Montgomery Bus Boycott

February 21, 1956: a Montgomery grand jury indicted 89 leaders of the boycott, including Dr. Martin Luther King, Jr. and Rev. Ralph Abernathy, for violating a 1921 state statute forbidding boycotts without “just cause.”

Grand jurors repudiated anti-segregation efforts in the grand jury report that accompanied the indictment. “In this state we are committed to segregation by custom and law; we intend to maintain it,” the grand jury wrote. “The settlement of differences over school attendance, public transportation and other facilities must be made within those laws which reflect our way of life.”

As the indicted boycott leaders surrendered themselves into custody at the police station, hundreds of African American supporters gathered outside in a show of support for their efforts to challenge racial discrimination and fight segregation in Alabama.

Of those indicted, only Dr. King was prosecuted. Despite defense evidence showing that the boycott was peaceful and that discriminatory bus service inflicted harm on the African American community, Dr. King was quickly convicted, fined $1000, and given a suspended jail sentence of one year at hard labor.

The indictment and Dr. King’s conviction strengthened local African Americans’ resolve to fight segregation and attracted national attention to the growing civil rights movement. (BH see Feb 24; see Montgomery for expanded story)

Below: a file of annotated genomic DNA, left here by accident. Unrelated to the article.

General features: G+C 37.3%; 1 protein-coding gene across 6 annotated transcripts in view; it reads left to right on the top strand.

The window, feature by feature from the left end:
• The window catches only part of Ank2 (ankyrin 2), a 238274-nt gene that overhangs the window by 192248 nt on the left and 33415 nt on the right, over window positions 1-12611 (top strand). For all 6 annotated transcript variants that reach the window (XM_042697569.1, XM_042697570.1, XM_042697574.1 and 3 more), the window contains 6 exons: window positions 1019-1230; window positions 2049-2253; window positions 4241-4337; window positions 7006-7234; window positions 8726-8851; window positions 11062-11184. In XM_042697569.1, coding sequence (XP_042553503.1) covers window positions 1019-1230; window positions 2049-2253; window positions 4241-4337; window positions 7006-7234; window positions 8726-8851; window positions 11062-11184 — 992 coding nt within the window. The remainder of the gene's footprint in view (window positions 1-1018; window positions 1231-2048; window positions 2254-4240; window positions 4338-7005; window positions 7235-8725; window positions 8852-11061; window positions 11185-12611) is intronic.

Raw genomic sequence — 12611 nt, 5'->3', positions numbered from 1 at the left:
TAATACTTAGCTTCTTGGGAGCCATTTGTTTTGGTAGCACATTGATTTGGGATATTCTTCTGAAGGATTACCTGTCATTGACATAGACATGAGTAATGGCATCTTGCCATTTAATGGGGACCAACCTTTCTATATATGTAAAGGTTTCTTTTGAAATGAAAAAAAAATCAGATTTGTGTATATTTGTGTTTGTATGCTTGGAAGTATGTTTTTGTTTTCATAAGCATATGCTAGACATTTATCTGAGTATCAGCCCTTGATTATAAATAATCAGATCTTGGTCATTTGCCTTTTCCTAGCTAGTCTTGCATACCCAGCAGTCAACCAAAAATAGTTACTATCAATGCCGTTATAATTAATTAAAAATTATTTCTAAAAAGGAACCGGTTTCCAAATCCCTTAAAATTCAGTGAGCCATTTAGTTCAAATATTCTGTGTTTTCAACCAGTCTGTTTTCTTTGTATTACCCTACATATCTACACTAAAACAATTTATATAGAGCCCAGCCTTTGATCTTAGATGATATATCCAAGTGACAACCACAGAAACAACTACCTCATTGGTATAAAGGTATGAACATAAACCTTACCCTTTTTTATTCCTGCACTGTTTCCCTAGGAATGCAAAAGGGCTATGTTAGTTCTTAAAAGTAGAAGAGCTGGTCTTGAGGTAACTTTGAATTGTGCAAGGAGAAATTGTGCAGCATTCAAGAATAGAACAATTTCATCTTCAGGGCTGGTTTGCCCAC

Free speech

February 21, 1961: the Rev. Ralph D. Abernathy’s car was sold at auction to help pay off his portion of a $500,000 libel judgment. (see  (BH, see Mar 6; FS, see Mar 28)

Malcolm X

February 21 Peace Love Art Activism

February 21, 1965: Malcolm X was shot and killed by assassins as he was about to address a rally in New York City; he was 39. (BH, see Feb 24; MX, see Feb 26)

Black Panthers

February 21, 1970:   in New York City a cell of the Weather Underground fire-bombed the house of Judge Murtagh, who had presided over the Panther 21 trial . The same night, Molotov cocktails were thrown at a police car in Manhattan and two military recruiting stations in Brooklyn (2015 CNN article)  (BH, see Apr 12; BP, see Aug 7; WU, see Mar 6)

Tulsa race riot

February 21, 2001: After the Oklahoma State Legislature authorized a commission to study the Tulsa Riot of 1921, (Tulsa history article) the  report recommended actions for substantial restitution; in order of priority:

  1. Direct payment of reparations to survivors of the 1921 Tulsa race riot;
  2. Direct payment of reparations to descendants of the survivors of the Tulsa race riot;
  3. A scholarship fund available to students affected by the Tulsa race riot;